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A Message from the Mutts: Please be aware that this file, much like our brain matter, is in a state of continual transition. If you don't find what you're looking for on the current page, click on the link at the bottom of the page and use your "FIND" feature to locate the surname or individual about which/whom you're seeking information. Happy Hunting!

Late 1700's

THOMAS GARDNER according to one source, was born ca.1768 in North Carolina. However, the local historian, Cleveland Gardner, insists that "Thomas Garner belonged to a family of 21 children...and came to America sometime before the Revolutionary War. He and Olive Martin settled in what is now No. 9 twp. on the East side of First Broad River."

Wherever...among his papers are documents signed Thomas Garneur. (Now, Garneur sounds French, no matter how hard the Princess, who does not wish to be French, tries to worm out of it.) It's possible our Gardner-Garner ancestors were either Huguenots who migrated to Scotland from France or Jacobites who migrated to France from Scotland. (The latter pleases the Princess who does wish to be Scottish; in fact, insists that we be regardless of any documentation that might prove otherwise!) The truth is we don't yet know the Gardner point of origin, and are open to any and all suggestions, theories and/or weighty preponderances.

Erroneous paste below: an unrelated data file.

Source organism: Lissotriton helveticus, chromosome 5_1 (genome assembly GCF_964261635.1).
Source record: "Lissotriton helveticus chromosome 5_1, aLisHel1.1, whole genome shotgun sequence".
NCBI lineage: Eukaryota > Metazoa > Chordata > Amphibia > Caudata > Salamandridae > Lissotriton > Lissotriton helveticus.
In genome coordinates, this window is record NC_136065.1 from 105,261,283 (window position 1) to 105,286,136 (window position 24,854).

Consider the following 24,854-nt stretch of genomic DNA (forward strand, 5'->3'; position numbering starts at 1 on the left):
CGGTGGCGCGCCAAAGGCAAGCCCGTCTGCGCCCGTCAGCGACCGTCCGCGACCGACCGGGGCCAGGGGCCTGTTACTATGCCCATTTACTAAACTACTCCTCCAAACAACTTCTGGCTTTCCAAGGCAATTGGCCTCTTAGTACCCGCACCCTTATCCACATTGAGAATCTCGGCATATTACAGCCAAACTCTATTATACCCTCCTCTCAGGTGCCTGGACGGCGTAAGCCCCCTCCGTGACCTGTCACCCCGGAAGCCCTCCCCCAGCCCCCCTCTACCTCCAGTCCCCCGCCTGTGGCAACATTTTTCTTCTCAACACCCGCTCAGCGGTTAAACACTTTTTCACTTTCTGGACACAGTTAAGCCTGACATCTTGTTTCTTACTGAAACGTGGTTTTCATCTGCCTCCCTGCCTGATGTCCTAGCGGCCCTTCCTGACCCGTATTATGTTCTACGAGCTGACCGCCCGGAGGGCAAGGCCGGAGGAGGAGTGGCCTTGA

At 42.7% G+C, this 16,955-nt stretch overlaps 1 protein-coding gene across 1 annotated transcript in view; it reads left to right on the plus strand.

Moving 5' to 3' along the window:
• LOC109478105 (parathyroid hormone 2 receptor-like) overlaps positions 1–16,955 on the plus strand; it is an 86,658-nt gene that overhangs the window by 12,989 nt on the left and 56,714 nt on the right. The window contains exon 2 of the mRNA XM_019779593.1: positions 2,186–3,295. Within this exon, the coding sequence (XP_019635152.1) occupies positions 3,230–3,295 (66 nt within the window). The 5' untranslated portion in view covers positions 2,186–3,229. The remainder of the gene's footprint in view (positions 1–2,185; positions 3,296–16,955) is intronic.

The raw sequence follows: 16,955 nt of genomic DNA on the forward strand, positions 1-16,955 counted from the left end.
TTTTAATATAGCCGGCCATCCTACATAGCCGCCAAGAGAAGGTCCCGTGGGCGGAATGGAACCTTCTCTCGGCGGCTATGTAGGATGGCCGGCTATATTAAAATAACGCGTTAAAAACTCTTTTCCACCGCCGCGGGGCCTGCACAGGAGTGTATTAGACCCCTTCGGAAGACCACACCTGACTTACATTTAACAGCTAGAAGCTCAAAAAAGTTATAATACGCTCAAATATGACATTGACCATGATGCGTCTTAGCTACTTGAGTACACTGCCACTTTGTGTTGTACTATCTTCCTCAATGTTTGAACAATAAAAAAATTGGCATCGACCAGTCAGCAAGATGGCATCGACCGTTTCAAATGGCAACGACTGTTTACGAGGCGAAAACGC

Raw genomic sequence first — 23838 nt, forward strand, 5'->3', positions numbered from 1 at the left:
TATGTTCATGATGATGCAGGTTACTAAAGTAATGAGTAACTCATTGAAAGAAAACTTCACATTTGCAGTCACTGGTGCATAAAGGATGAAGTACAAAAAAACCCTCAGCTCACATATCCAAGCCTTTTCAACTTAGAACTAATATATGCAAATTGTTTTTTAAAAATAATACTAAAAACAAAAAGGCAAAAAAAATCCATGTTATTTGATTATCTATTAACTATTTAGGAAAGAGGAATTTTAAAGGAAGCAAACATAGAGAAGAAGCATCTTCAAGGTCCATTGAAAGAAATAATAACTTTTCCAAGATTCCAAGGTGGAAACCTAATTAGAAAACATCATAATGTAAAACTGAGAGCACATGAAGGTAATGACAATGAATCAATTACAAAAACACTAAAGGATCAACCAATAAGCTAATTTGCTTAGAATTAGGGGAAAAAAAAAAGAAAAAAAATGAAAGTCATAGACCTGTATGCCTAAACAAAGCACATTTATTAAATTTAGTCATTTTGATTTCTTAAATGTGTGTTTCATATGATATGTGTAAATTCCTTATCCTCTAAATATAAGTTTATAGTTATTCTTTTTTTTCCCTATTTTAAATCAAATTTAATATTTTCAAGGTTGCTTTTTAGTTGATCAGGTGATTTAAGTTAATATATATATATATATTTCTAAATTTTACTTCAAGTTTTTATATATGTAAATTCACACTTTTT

We do know that Thomas owned a lot of property in North Carolina which included "Gardener's Ford", a crossing for the stage coach from Rutherford. The route ran through what is now Lawndale and Fallston all the way to Lincolnton. He and Olivia raised a dozen children, and from what we can determine, all were outstanding citizens. (That's very boring, we know, but we do have some cads and creeps further down the line.) A few of their children later moved to Georgia with other families from the area.

Olive Martin Gardner was a midwife and a monied midwife to boot. She and her husband, Thomas, owned land from the Broad River at Lawndale, North Carolina, down to what is now Fallston. At her death, she left all of this land to Elizabeth and Rebecca, and when Rebecca died, Elizabeth took over.